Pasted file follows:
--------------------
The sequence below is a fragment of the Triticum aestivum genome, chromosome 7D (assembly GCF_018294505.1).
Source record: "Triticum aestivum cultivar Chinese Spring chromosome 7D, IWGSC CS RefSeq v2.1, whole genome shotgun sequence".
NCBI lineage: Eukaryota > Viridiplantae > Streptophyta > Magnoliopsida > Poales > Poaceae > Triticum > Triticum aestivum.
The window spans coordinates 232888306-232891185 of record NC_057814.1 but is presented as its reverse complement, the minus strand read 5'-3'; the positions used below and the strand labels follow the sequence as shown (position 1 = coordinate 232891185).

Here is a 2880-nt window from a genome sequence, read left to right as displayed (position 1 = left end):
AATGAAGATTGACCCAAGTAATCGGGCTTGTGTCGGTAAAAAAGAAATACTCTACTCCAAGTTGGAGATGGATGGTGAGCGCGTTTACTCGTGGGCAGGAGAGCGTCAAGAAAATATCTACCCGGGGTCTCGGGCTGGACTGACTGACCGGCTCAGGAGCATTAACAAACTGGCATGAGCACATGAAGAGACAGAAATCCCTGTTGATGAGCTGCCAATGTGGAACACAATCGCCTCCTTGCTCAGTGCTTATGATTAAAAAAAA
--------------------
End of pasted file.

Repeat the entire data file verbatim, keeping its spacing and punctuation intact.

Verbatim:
The sequence below is a fragment of the Triticum aestivum genome, chromosome 7D (assembly GCF_018294505.1).
Source record: "Triticum aestivum cultivar Chinese Spring chromosome 7D, IWGSC CS RefSeq v2.1, whole genome shotgun sequence".
NCBI lineage: Eukaryota > Viridiplantae > Streptophyta > Magnoliopsida > Poales > Poaceae > Triticum > Triticum aestivum.
The window spans coordinates 232888306-232891185 of record NC_057814.1 but is presented as its reverse complement, the minus strand read 5'-3'; the positions used below and the strand labels follow the sequence as shown (position 1 = coordinate 232891185).

Here is a 2880-nt window from a genome sequence, read left to right as displayed (position 1 = left end):
AATGAAGATTGACCCAAGTAATCGGGCTTGTGTCGGTAAAAAAGAAATACTCTACTCCAAGTTGGAGATGGATGGTGAGCGCGTTTACTCGTGGGCAGGAGAGCGTCAAGAAAATATCTACCCGGGGTCTCGGGCTGGACTGACTGACCGGCTCAGGAGCATTAACAAACTGGCATGAGCACATGAAGAGACAGAAATCCCTGTTGATGAGCTGCCAATGTGGAACACAATCGCCTCCTTGCTCAGTGCTTATGATTAAAAAAAA